Violent price declines in global financial markets have investors on edge. As of Monday August 8th, the S&P 500 has declined more than -13% in the first 6 trading days of the month, taking the S&P negative more than -11% for the year. Anchor Capital’s Absolute Return strategies have remained hedged and/or net short during this decline, with several strategies positive on the month in the face of record declines. More on those records later.
Here is a brief overview of current markets, and where we see opportunity.
On Friday, August 5th 2011 Standard & Poor’s downgraded U.S. treasuries from AAA to AA. The reasons for the downgrade go beyond S&P’s analysis of America’s ability to pay its lenders, including the political stalemate in Washington over budget deficits and spending.
The timing of S&P’s announcement could not have been worse. The downgrade was bad news delivered to an already un-easy market distressed over the continuing European debt crisis and a slowing US economy. We have detailed extensively evidence of the weakening U.S. economy and European debt issues in recent Anchor Strategic Insights newsletters, so we won’t rehash them here. (Read the July issue of Anchor Strategic Insights by contacting us here.) Now add a cascade of uncertainty to the markets without the support of QEII and you have the catalyst for extreme markets.
Let’s take a step back for a moment and reflect. In March of 2009 the financial world was priced for Armageddon. U.S. banks were insolvent, yields on corporate high yield bonds were near 18% and the S&P 500 was 670. The Federal Reserve had already reduced interest rates to zero. In order to provide further stimulus and create the “effect” of interest rates below zero, the Fed instituted its now infamous “Quantitative Easing” program, injecting billions of dollars into financial markets. The objective was to re-liquefy banks, calm markets, and jolt the economy– and most importantly jobs and Real Estate back to life.
The Fed implemented two rounds of Quantitative Easing, each with questionable results. The first round of Quantitative Easing (QE I) provided a floor for financial markets, stabilized fears and helped usher in a broad fixed income and stock market rally. QE II had the same positive albeit muted influence on stocks, but absolutely zero impact on corporate bonds and the broad economy.
Neither round of QE produced a substantial increase in GDP, improvement in housing or the ultimate goal of job growth.
Here is the problem with stimulus that is based solely on liquidity. Liquidity injections are akin to a shot of adrenaline for the patient in the ambulance. It serves to keep the system working, but does nothing to heal and repair underlying injuries.
We have been commenting for the past several months on the growing divergence between corporate bonds and equities- a strong warning sign of the growing fragility of the stock market. While stocks have benefited from the record amount of stimulus provided through QE II, corporate credit has not. As the bond market tends to be a better leading indicator of the economy then stocks, this represented a significant warning sign that the past two quarters of stock market performance was based on little more than Federal Reserve liquidity efforts.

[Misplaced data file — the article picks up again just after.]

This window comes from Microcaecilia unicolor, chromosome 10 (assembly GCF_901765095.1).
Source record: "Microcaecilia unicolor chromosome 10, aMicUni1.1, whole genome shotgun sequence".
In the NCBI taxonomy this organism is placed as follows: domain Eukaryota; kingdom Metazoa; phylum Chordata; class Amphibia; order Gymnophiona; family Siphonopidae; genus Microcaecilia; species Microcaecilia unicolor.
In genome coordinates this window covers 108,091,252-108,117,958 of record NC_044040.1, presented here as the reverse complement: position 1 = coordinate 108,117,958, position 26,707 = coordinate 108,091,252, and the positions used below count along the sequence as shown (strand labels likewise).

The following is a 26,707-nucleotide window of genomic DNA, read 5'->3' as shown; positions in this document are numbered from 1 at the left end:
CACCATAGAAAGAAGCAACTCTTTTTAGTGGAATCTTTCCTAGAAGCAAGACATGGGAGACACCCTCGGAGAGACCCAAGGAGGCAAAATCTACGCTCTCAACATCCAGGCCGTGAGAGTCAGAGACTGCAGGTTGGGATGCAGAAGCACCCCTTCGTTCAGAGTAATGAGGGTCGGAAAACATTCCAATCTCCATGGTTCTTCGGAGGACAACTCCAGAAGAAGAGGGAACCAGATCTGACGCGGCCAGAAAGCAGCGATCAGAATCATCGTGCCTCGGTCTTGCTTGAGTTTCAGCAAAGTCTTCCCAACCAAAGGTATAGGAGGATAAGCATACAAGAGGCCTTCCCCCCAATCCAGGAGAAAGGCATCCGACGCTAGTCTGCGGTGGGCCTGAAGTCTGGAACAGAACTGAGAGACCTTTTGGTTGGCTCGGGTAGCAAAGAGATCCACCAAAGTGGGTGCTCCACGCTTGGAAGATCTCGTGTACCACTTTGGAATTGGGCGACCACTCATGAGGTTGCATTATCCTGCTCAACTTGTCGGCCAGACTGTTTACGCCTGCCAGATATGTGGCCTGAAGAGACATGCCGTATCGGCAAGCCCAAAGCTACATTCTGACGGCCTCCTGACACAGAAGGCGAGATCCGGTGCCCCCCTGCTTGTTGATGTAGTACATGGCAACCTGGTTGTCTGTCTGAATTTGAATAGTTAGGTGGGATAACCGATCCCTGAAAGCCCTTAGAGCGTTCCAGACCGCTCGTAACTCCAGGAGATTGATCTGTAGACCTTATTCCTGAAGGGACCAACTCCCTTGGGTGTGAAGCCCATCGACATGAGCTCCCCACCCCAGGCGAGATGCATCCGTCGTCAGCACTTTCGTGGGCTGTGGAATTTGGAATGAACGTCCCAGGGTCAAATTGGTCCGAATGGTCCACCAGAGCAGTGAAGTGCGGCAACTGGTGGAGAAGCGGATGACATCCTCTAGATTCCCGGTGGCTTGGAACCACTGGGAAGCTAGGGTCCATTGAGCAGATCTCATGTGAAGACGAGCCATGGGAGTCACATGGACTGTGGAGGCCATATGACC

We shared the chart below in May, comparing the dramatic difference in how corporate credits responded to
QE I compared to QE II.
Our comments in May:
“Since embarking on QE II the S&P 500 advanced +15.2% into the end of April while prices of high yield corporate bonds actually declined marginally. We have seen this movie before. This type of divergence is typical of a major market topping process, and with yields near 6.5%, high yield bonds are poised for declines. The climate is eerily similar to the summer of 2007 when like now, there was very little respect for risk.”
A lack of risk aversion does not necessarily mean a market decline is imminent. Low volatility price action can persist for months. But our models were illuminating and environment that was ill prepared for a change in the headlines, the type of climate that usually results in rapid price declines when market shocks occur.
And decline it did. Below is the same chart updated through this week.
In Just 37 days the market has given back what took 10 months and $600 Billion in borrowed capital spent by the Fed purchasing our own securities to create. Housing is at a new recession low, and the jobless rate is still north of 9%.
So much for QE II.
Let me attempt to be the voice of reason. Market declines are a normal, and dare I say important part of the investment process. Market shocks result in too much fear creating deeply discounted buying opportunities. Those buying opportunities eventually morph into rising prices, and terminate when euphoria abounds and there is no respect for risk. The cycle repeats. We’ve said it many times: Headlines Change, but Investor Behavior is Predictable.
The current decline has broken records for severity, with selling pressure not seen since the 1930s. Quite simply, it is overdone. Markets are due for a return to more normalized prices even if only for a temporary reprieve. Whether that marks the end of the selling for now or there is more work to do on the downside, time will tell.
In either case our view is that the environment will continue to favor more actively managed strategies, especially those with an absolute return focus.
To learn more about Anchor Capital Absolute Return strategies contact us directly 949.341.0000